Walter Brattain dies in Seattle of Alzheimer's disease.

Walter Brattain is born in Amoy, China, where his father, Ross R. Brattain, teaches. His mother is Ottilie Houser. After returning with his parents to USA in 1903, he is raised in small towns in Oregon and Washington.

Brattain and Bardeen create the first transistor, sharing credit with William Shockley, their supervisor who almost immediately invents the junction transistor. The transistor replaces bulky vacuum tubes in electronic devices, leading to the first tubeless radio.

Walter Brattain becomes a member of Bell Laboratories. Brattain's research focuses on the surface physics of tungsten and later in the surfaces of the semiconductors cuprous oxide and silicon.

Walter Brattain attends Queen Anne High School in Seattle.

Walter Brattain returns to Bell Laboratories and joins the semiconductor division of William Shockley, inside the newly-organized Solid State Department. In 1946, Shockley starts a general investigation of semiconductors to produce a practical solid state amplifier.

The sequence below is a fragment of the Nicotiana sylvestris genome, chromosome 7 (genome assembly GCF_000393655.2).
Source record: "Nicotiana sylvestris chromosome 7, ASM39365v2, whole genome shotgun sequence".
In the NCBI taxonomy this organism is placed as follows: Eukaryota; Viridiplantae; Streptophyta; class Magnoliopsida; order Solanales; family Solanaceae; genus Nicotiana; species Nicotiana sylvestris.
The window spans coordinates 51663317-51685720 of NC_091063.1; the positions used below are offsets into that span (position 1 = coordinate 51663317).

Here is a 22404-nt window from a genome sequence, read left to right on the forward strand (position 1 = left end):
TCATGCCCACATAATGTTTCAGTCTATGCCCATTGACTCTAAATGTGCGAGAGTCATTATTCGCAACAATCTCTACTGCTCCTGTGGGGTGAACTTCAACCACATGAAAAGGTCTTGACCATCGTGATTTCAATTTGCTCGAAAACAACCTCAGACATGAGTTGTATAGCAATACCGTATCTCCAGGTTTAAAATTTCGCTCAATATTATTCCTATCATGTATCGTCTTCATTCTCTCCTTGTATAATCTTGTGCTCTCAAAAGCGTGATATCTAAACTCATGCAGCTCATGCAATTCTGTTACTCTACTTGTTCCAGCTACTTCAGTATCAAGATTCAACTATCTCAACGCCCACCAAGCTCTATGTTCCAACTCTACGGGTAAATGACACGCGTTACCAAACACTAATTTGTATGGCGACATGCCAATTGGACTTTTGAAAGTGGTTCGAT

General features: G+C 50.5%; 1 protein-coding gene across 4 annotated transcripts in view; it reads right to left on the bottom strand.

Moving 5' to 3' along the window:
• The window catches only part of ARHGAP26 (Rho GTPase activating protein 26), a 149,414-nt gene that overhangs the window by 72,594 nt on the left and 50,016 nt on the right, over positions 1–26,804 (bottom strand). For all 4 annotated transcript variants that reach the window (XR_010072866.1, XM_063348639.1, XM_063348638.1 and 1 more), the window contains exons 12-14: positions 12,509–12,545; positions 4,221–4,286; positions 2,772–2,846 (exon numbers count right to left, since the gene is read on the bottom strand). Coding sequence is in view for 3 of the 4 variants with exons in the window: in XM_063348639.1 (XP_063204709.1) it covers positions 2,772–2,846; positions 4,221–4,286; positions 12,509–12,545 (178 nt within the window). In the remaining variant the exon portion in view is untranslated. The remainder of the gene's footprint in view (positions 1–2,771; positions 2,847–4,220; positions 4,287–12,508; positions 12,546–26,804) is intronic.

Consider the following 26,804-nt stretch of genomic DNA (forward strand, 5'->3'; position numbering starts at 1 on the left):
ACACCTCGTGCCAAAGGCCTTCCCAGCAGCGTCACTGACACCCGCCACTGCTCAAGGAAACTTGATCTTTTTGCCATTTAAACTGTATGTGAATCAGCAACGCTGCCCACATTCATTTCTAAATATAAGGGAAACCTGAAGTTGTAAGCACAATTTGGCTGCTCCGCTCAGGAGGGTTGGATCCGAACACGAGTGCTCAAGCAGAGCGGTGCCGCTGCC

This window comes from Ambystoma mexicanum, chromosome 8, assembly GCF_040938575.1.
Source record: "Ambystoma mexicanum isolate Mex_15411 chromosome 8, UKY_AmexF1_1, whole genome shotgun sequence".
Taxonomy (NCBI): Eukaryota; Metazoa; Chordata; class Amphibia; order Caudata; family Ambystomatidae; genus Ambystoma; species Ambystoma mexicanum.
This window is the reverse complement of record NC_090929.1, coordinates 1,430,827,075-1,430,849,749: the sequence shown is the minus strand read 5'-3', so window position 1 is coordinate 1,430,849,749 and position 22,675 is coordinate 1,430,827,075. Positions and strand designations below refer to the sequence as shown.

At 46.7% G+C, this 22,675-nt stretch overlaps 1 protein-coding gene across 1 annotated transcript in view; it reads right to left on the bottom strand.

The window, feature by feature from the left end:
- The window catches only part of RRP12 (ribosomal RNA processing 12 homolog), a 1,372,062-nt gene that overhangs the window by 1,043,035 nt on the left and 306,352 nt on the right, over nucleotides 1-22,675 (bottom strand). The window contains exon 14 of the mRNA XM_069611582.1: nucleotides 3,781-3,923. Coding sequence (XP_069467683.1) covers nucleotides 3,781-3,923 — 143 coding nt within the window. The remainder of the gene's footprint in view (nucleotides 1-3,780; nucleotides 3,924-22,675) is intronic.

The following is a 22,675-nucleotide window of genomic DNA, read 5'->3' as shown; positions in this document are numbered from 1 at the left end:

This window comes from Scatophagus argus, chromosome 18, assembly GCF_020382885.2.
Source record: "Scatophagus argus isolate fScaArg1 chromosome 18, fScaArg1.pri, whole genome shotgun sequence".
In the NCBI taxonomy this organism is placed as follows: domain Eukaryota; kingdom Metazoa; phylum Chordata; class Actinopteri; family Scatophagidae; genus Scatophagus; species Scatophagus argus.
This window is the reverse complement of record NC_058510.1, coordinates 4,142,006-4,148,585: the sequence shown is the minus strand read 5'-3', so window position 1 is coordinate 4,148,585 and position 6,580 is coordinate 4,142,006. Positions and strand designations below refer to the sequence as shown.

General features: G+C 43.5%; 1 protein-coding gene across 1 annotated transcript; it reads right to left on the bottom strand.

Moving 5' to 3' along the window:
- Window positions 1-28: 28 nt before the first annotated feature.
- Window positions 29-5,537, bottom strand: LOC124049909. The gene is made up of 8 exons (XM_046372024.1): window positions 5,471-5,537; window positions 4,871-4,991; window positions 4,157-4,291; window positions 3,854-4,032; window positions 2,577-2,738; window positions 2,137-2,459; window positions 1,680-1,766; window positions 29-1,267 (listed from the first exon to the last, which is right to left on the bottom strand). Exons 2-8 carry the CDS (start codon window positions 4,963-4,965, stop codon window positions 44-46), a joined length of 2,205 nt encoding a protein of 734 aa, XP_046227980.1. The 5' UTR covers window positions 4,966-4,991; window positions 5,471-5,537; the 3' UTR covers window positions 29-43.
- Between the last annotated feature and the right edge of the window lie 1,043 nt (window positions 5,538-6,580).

Walter Brattain works at the National Bureau of Standards as a radio engineer. He leaves a year later to join Bell Laboratories.

Walter Brattain between 1962 and 1972 frequently teaches as Adjunct Professor courses at Whitman College.

Walter Brattain earns his Ph.D. in physics under John T. Tate at University of Minnesota with a dissertation on electron impact in mercury vapour.

Walter Brattain attends Tonasket High School.

Walter Brattain receives one third of the Nobel Prize for Physics along with John Bardeen and William Shockley "for their researches on semiconductors and their discovery of the transistor effect". Transistors have allowed the subsequent development of computers, cell phones, fax machines, satellites, and virtually all of modern electronics.

Walter Brattain earns his MA in physics at University of Oregon.

Walter Brattain attends Whitman College in Walla Walla with financial help from his aunt.

During World War II Walter Brattain develops methods of submarine detection under a contract with the National Defense Research Council at Columbia University.

Walter Brattain graduates at Moran School in Bainbridge Island.

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